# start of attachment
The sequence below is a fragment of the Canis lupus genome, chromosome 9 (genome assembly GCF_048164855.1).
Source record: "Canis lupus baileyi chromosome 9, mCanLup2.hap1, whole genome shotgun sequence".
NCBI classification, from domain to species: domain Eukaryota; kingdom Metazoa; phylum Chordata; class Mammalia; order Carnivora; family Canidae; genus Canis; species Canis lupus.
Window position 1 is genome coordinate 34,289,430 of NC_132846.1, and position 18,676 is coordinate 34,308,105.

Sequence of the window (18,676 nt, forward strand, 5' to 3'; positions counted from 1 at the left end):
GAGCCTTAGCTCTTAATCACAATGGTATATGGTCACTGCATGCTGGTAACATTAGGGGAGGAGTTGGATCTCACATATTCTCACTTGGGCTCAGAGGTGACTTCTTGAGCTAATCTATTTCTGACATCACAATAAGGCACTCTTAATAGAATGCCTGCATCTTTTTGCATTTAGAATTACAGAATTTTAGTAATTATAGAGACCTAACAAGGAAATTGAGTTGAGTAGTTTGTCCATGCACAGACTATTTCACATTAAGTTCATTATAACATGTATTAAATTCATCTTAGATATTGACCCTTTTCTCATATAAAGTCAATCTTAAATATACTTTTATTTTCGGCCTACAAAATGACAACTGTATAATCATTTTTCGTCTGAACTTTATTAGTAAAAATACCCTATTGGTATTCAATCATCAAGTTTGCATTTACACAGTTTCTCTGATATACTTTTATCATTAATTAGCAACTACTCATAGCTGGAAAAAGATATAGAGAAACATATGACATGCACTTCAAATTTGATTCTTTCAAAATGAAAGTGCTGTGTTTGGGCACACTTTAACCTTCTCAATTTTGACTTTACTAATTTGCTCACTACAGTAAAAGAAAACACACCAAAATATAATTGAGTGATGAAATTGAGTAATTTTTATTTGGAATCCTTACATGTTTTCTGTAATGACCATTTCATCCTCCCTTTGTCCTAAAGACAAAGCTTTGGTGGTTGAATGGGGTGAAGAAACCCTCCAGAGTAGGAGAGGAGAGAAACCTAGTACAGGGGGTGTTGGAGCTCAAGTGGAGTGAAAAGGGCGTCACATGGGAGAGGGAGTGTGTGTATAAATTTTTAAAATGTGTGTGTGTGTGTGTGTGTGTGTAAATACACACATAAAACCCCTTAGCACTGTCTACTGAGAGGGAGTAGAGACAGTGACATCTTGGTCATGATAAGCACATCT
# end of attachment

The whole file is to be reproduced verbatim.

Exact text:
The sequence below is a fragment of the Canis lupus genome, chromosome 9 (genome assembly GCF_048164855.1).
Source record: "Canis lupus baileyi chromosome 9, mCanLup2.hap1, whole genome shotgun sequence".
NCBI classification, from domain to species: domain Eukaryota; kingdom Metazoa; phylum Chordata; class Mammalia; order Carnivora; family Canidae; genus Canis; species Canis lupus.
Window position 1 is genome coordinate 34,289,430 of NC_132846.1, and position 18,676 is coordinate 34,308,105.

Sequence of the window (18,676 nt, forward strand, 5' to 3'; positions counted from 1 at the left end):
GAGCCTTAGCTCTTAATCACAATGGTATATGGTCACTGCATGCTGGTAACATTAGGGGAGGAGTTGGATCTCACATATTCTCACTTGGGCTCAGAGGTGACTTCTTGAGCTAATCTATTTCTGACATCACAATAAGGCACTCTTAATAGAATGCCTGCATCTTTTTGCATTTAGAATTACAGAATTTTAGTAATTATAGAGACCTAACAAGGAAATTGAGTTGAGTAGTTTGTCCATGCACAGACTATTTCACATTAAGTTCATTATAACATGTATTAAATTCATCTTAGATATTGACCCTTTTCTCATATAAAGTCAATCTTAAATATACTTTTATTTTCGGCCTACAAAATGACAACTGTATAATCATTTTTCGTCTGAACTTTATTAGTAAAAATACCCTATTGGTATTCAATCATCAAGTTTGCATTTACACAGTTTCTCTGATATACTTTTATCATTAATTAGCAACTACTCATAGCTGGAAAAAGATATAGAGAAACATATGACATGCACTTCAAATTTGATTCTTTCAAAATGAAAGTGCTGTGTTTGGGCACACTTTAACCTTCTCAATTTTGACTTTACTAATTTGCTCACTACAGTAAAAGAAAACACACCAAAATATAATTGAGTGATGAAATTGAGTAATTTTTATTTGGAATCCTTACATGTTTTCTGTAATGACCATTTCATCCTCCCTTTGTCCTAAAGACAAAGCTTTGGTGGTTGAATGGGGTGAAGAAACCCTCCAGAGTAGGAGAGGAGAGAAACCTAGTACAGGGGGTGTTGGAGCTCAAGTGGAGTGAAAAGGGCGTCACATGGGAGAGGGAGTGTGTGTATAAATTTTTAAAATGTGTGTGTGTGTGTGTGTGTGTGTAAATACACACATAAAACCCCTTAGCACTGTCTACTGAGAGGGAGTAGAGACAGTGACATCTTGGTCATGATAAGCACATCT